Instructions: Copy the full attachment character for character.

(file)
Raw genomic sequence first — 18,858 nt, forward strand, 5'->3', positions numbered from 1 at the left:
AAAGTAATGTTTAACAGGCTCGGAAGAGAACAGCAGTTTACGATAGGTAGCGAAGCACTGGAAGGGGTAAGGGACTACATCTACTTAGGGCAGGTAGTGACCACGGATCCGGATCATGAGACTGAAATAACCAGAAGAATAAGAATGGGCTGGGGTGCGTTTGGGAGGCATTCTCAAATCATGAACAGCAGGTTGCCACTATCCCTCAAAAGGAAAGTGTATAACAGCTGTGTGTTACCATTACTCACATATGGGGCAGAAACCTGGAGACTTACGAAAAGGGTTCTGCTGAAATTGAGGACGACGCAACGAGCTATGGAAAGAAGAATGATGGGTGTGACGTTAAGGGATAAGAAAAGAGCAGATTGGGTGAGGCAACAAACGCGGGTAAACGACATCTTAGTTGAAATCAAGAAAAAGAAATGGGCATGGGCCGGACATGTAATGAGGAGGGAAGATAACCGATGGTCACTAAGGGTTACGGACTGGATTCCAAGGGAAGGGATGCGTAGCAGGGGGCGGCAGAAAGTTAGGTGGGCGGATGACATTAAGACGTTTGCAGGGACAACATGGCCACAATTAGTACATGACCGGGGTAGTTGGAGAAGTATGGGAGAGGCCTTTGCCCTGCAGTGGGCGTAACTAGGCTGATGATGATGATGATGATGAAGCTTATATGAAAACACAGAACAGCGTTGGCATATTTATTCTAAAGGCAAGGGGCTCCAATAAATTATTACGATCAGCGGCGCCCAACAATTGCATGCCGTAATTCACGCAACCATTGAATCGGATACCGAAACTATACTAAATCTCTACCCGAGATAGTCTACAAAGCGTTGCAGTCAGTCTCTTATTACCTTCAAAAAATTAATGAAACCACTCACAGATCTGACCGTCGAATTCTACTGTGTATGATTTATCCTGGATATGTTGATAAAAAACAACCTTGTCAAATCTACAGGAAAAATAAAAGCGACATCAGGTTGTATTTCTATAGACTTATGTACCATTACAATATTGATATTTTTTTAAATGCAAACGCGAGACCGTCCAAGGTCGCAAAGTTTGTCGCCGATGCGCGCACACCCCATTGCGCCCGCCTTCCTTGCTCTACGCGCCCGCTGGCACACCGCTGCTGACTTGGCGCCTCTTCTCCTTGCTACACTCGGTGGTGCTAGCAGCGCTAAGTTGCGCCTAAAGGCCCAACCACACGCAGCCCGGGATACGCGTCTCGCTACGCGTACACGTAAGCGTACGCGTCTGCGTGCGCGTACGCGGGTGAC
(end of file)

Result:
Raw genomic sequence first — 18,858 nt, forward strand, 5'->3', positions numbered from 1 at the left:
AAAGTAATGTTTAACAGGCTCGGAAGAGAACAGCAGTTTACGATAGGTAGCGAAGCACTGGAAGGGGTAAGGGACTACATCTACTTAGGGCAGGTAGTGACCACGGATCCGGATCATGAGACTGAAATAACCAGAAGAATAAGAATGGGCTGGGGTGCGTTTGGGAGGCATTCTCAAATCATGAACAGCAGGTTGCCACTATCCCTCAAAAGGAAAGTGTATAACAGCTGTGTGTTACCATTACTCACATATGGGGCAGAAACCTGGAGACTTACGAAAAGGGTTCTGCTGAAATTGAGGACGACGCAACGAGCTATGGAAAGAAGAATGATGGGTGTGACGTTAAGGGATAAGAAAAGAGCAGATTGGGTGAGGCAACAAACGCGGGTAAACGACATCTTAGTTGAAATCAAGAAAAAGAAATGGGCATGGGCCGGACATGTAATGAGGAGGGAAGATAACCGATGGTCACTAAGGGTTACGGACTGGATTCCAAGGGAAGGGATGCGTAGCAGGGGGCGGCAGAAAGTTAGGTGGGCGGATGACATTAAGACGTTTGCAGGGACAACATGGCCACAATTAGTACATGACCGGGGTAGTTGGAGAAGTATGGGAGAGGCCTTTGCCCTGCAGTGGGCGTAACTAGGCTGATGATGATGATGATGATGAAGCTTATATGAAAACACAGAACAGCGTTGGCATATTTATTCTAAAGGCAAGGGGCTCCAATAAATTATTACGATCAGCGGCGCCCAACAATTGCATGCCGTAATTCACGCAACCATTGAATCGGATACCGAAACTATACTAAATCTCTACCCGAGATAGTCTACAAAGCGTTGCAGTCAGTCTCTTATTACCTTCAAAAAATTAATGAAACCACTCACAGATCTGACCGTCGAATTCTACTGTGTATGATTTATCCTGGATATGTTGATAAAAAACAACCTTGTCAAATCTACAGGAAAAATAAAAGCGACATCAGGTTGTATTTCTATAGACTTATGTACCATTACAATATTGATATTTTTTTAAATGCAAACGCGAGACCGTCCAAGGTCGCAAAGTTTGTCGCCGATGCGCGCACACCCCATTGCGCCCGCCTTCCTTGCTCTACGCGCCCGCTGGCACACCGCTGCTGACTTGGCGCCTCTTCTCCTTGCTACACTCGGTGGTGCTAGCAGCGCTAAGTTGCGCCTAAAGGCCCAACCACACGCAGCCCGGGATACGCGTCTCGCTACGCGTACACGTAAGCGTACGCGTCTGCGTGCGCGTACGCGGGTGAC